Ceramic works are on display against the backdrop of digital displays showing the landscapes of Spain. Courtesy of Loewe and OMA

“Fashion Without Limits” features 69 looks that Anderson selected from his decade-long runway collections since he joined the brand in 2013, giving a glimpse of its avant-garde, experimental fashion.

The following chapter, “United in Craft,” highlights the Loewe Foundation’s annual Craft Prize, showcasing the winning piece of 2022, a horsehair woven basket created by Korean artist Jeong Da-hye, alongside other collaborative projects. These include colorful ceramics from the Chinese Monochrome Collection. The space radiates Loewe’s commitment to craft under Anderson, who launched the Craft Prize in 2016.

“For me, the craft is brain to hand. It’s the action everyone has. I believe that craft is fundamental. I think you can tell the history of the world through objects of make,” Anderson said. “Craft for me is like passing on information from generation to generation … So it’s fundamentals to any kind of creative exercise.”

The exhibition concludes with “Unexpected Dialogues,” featuring nine rooms dedicated to the brand’s past collaborations. These rooms showcase works from American potter Ken Price, Japanese ceramic studio Suna Fujita, British textile artist John Allen, and Studio Ghibli.

'The Atelier' Offers A Glimpse Of The Making Process Of Loewe's Leather Bags. Courtesy Of Loewe And Oma

“The Atelier” offers a glimpse of the making process of Loewe’s leather bags. Courtesy of Loewe and OMA

Creative freedom

Organizing such an eclectic brand that spans over a century of history into one exhibition was quite a hefty job, especially as this is Loewe’s first project on such a scale. Yet, having no precedence from the brand gave creative freedom, Margheri noted.

“It’s been kind of great that we started there was no pre-concept or pre-ideas. Everything was new. It was also more exciting to do but also more complex … The sequence of spaces is also quite eclectic. With the choice of material, the shape of the spaces, there is quite a lot of differences and excitement that are in the mix, which was also an interpretation of how [the brand] operate and act,” he said.

“The fact that it’s made out of all these different identities that ultimately stay together; the way that the space is imagined or designed is pretty much around that. I think that’s what we do all the time. We work with someone and take the time to make sure that we are delivering something meaningful and specific.”

Loon added the key to designing the exhibition was making sure it delivers the multidimensional aspects of the brand.

“This particular brand has a nice mix of serious things in the exhibition and more ironic things. There’s an interesting mix of pop, jokes and irony,” she said.

Installation View Of “Fashion Without Limits” / Courtesy Of Loewe And Oma

Installation view of “Fashion Without Limits” / Courtesy of Loewe and OMA

“The beginning of the history is quite serious but it becomes later, of course, more fun. But in the current time, there’s also seriousness. I think all these different layers that are basically part of the brands was the most important for us to share.”

Despite the antique Stalinist architectural style of the exterior, the venue turned itself around covering up the whole interior with white walls to create a completely new space.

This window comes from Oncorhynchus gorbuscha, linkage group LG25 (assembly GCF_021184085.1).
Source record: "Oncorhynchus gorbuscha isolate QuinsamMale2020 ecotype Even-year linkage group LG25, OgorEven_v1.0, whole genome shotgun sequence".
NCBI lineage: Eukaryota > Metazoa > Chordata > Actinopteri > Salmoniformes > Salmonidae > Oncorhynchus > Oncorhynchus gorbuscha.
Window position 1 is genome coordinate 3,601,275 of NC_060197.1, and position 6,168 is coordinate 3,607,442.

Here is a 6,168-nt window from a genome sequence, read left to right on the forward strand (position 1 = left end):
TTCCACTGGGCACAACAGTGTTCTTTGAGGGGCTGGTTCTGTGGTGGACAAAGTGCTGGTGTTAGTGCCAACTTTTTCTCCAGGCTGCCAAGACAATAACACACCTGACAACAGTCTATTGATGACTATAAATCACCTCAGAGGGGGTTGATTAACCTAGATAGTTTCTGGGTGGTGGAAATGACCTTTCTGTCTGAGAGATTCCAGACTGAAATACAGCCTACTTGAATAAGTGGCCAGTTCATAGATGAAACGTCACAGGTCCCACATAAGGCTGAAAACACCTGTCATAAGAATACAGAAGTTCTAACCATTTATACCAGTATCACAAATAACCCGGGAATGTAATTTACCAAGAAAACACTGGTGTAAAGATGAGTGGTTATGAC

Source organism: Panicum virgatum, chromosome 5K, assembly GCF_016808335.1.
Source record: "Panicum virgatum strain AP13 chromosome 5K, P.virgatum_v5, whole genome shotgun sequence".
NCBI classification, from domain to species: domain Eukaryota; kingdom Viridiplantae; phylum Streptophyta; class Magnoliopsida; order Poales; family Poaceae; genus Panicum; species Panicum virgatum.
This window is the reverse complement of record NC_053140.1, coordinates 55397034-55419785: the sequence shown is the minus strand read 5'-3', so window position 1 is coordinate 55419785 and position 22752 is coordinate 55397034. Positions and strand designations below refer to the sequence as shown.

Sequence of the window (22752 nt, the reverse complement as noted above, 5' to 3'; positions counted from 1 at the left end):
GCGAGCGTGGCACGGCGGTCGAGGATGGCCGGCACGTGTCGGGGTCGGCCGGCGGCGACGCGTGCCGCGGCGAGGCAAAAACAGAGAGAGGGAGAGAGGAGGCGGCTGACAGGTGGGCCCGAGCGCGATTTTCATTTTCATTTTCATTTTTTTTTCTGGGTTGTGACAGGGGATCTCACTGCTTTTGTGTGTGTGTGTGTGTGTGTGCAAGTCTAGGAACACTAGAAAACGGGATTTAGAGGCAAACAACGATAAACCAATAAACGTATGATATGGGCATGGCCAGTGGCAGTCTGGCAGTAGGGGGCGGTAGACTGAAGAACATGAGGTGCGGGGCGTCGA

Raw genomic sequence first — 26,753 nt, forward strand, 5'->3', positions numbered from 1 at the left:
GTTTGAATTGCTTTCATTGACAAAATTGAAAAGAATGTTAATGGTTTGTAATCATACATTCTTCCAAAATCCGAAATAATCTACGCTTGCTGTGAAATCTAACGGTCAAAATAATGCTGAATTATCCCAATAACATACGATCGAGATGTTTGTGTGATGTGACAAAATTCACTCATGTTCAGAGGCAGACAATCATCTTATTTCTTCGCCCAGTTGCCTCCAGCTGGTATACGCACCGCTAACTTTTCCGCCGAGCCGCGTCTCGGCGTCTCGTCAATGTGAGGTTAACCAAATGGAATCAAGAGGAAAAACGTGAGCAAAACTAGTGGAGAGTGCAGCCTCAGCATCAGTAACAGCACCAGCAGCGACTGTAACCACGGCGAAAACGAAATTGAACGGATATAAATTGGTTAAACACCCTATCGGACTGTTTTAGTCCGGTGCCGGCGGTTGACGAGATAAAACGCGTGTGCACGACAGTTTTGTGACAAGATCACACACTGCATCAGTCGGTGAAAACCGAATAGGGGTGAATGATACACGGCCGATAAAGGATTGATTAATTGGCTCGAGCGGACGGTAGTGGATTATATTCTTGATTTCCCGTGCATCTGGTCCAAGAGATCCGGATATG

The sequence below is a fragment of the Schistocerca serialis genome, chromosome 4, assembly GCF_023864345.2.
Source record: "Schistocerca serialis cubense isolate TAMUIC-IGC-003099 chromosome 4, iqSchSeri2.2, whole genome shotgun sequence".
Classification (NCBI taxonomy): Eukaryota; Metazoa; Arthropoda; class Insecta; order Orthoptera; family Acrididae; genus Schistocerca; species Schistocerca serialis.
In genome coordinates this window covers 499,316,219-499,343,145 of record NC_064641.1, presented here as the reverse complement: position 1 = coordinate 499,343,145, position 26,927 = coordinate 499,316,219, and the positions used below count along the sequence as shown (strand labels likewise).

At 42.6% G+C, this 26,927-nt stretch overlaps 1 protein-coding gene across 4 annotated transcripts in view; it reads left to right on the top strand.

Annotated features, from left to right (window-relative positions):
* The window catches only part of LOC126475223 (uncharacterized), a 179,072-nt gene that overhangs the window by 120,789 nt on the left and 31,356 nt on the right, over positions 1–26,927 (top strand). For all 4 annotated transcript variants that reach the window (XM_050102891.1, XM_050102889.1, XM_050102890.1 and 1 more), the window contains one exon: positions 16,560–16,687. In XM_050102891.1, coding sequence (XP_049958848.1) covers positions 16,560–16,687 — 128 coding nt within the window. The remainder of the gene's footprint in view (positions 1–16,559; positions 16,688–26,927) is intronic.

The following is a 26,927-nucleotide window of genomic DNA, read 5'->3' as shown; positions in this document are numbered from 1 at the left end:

“As an architect, you play with quite big things: ceilings, walls, chairs, and other spatial defining things. But the problem is, in fashion, that objects are relatively small compared to the space. So sometimes these objects need the background in order to be seen,” Loon explained.

However, along the way, the exhibition manages to add more layers with pieces of the original building, like a chandelier hanging above craft works or gold Baroque-style pattern décor peeking through a cut-out window of the wall.

Craftworks From Loewe Collections And Its Foundation's Craft Prize Are Put On Display At The Exhibition. Courtesy Of Loewe And Oma

Craftworks from Loewe collections and its foundation’s Craft Prize are put on display at the exhibition. Courtesy of Loewe and OMA

“On the inside, the spaces are quite controlled in terms of atmosphere. But on the other hand, we intentionally kind of worked on this ‘revealing some moments,’ which was also almost curatorial strategy on the existing building,” Margheri said.

“We were fascinated by the building but it was very complex to deal with on the extent of the whole space. But we still wanted to have it as a part of the narrative and as a part of these glimpses, which is special and unique for this building.”

Loon added, “It would have been impossible to show the original space everywhere but I think we’ve found a good balance on the outside and also revealing sometimes where you are [in the building].”

A Room Wrapped With Woven Carpets By John Allen As One Of Loewe's Collaborations With Different Artists / Courtesy Of Loewe And Oma

A room wrapped with woven carpets by John Allen as one of Loewe’s collaborations with different artists / Courtesy of Loewe and OMA

Anderson emphasized his intent to share the making process with the audience through this exhibition. “I wanted to be able to show that there’s a huge amount of technology, craft, and engineering that goes into making a bag. And some of the bags have hundreds of components and processes to get to,” he said.

“Sometimes, we forget about the process. I think it’s to humanize the process and realize it … So you take this very precious material, and it has to be utilized in a respectful way. I hope in this exhibition, people start to see that ‘things take time.’ It can be fun, but it is a process of engineering ultimately.”

Shanghai is the first stop of “Crafted World” before traveling globally.

“We will probably be going somewhere next year, to another capital,” the creative director said, without disclosing the specific region. “It will be going to another capital and then probably another capital [after that].”